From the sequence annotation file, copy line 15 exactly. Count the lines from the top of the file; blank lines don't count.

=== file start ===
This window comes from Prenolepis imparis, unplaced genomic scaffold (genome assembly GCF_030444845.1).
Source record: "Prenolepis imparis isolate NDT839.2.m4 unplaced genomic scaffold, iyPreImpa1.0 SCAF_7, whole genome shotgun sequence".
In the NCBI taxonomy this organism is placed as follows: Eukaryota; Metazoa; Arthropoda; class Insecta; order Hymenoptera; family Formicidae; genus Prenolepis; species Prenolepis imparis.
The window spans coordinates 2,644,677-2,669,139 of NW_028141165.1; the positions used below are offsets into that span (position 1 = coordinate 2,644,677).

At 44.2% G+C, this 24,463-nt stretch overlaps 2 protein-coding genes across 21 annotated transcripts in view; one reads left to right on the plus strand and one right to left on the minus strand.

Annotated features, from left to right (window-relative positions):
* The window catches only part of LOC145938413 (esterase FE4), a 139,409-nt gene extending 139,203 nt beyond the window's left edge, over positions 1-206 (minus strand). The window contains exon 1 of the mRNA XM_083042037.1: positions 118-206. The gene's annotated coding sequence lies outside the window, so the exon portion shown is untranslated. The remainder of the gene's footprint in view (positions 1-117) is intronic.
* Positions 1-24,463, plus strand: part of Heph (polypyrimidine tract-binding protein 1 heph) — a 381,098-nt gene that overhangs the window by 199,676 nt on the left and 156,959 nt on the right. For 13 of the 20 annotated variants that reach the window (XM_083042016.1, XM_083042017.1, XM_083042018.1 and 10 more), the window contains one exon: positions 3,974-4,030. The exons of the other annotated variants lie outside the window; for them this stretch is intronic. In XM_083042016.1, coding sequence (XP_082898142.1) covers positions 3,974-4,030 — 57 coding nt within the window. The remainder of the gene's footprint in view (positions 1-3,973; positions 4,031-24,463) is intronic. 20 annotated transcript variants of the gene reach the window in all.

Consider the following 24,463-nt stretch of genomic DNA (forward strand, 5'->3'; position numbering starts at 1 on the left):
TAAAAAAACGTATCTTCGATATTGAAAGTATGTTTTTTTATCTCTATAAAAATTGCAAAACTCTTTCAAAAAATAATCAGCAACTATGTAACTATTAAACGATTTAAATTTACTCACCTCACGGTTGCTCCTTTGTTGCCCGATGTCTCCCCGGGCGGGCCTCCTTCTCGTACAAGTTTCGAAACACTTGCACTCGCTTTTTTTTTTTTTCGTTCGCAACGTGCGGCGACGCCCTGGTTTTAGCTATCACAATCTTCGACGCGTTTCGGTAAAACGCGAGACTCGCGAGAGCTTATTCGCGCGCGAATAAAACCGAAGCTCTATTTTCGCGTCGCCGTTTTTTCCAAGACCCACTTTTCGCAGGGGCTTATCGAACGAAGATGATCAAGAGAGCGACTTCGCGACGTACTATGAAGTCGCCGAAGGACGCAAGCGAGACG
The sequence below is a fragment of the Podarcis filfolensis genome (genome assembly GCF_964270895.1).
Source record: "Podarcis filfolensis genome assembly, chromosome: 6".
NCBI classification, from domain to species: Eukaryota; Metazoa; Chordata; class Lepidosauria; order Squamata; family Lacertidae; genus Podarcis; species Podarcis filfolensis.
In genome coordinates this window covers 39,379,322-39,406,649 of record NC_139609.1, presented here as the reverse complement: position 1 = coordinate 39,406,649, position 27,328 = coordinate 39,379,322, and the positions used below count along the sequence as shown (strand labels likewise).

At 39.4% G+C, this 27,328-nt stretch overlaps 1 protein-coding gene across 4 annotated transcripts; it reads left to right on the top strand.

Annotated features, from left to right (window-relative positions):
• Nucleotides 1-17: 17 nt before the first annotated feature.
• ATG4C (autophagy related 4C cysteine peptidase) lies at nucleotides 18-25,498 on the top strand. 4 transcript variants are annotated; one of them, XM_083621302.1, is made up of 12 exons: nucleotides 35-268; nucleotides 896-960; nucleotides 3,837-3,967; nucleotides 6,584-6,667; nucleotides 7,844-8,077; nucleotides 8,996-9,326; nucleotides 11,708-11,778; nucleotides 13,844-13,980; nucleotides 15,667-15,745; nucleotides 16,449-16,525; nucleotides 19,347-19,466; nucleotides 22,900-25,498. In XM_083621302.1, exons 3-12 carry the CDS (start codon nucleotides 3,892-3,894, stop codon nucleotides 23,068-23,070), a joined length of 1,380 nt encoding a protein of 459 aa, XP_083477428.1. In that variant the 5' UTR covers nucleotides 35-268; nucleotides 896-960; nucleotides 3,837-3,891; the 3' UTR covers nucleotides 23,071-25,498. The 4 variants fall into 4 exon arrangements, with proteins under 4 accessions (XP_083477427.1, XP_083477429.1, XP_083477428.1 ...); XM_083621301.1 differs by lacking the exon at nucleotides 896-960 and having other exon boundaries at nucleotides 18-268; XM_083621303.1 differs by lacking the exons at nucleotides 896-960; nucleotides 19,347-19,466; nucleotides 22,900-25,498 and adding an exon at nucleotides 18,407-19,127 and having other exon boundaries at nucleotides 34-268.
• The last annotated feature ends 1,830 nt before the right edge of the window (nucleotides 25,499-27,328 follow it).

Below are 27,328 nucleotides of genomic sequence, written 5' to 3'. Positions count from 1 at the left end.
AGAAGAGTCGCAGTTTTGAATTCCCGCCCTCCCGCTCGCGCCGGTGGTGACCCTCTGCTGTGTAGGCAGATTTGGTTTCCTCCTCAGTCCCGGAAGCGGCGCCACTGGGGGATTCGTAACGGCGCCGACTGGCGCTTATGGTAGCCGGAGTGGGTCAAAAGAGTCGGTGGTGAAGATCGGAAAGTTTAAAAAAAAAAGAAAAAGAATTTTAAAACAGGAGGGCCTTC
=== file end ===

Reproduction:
At 39.4% G+C, this 27,328-nt stretch overlaps 1 protein-coding gene across 4 annotated transcripts; it reads left to right on the top strand.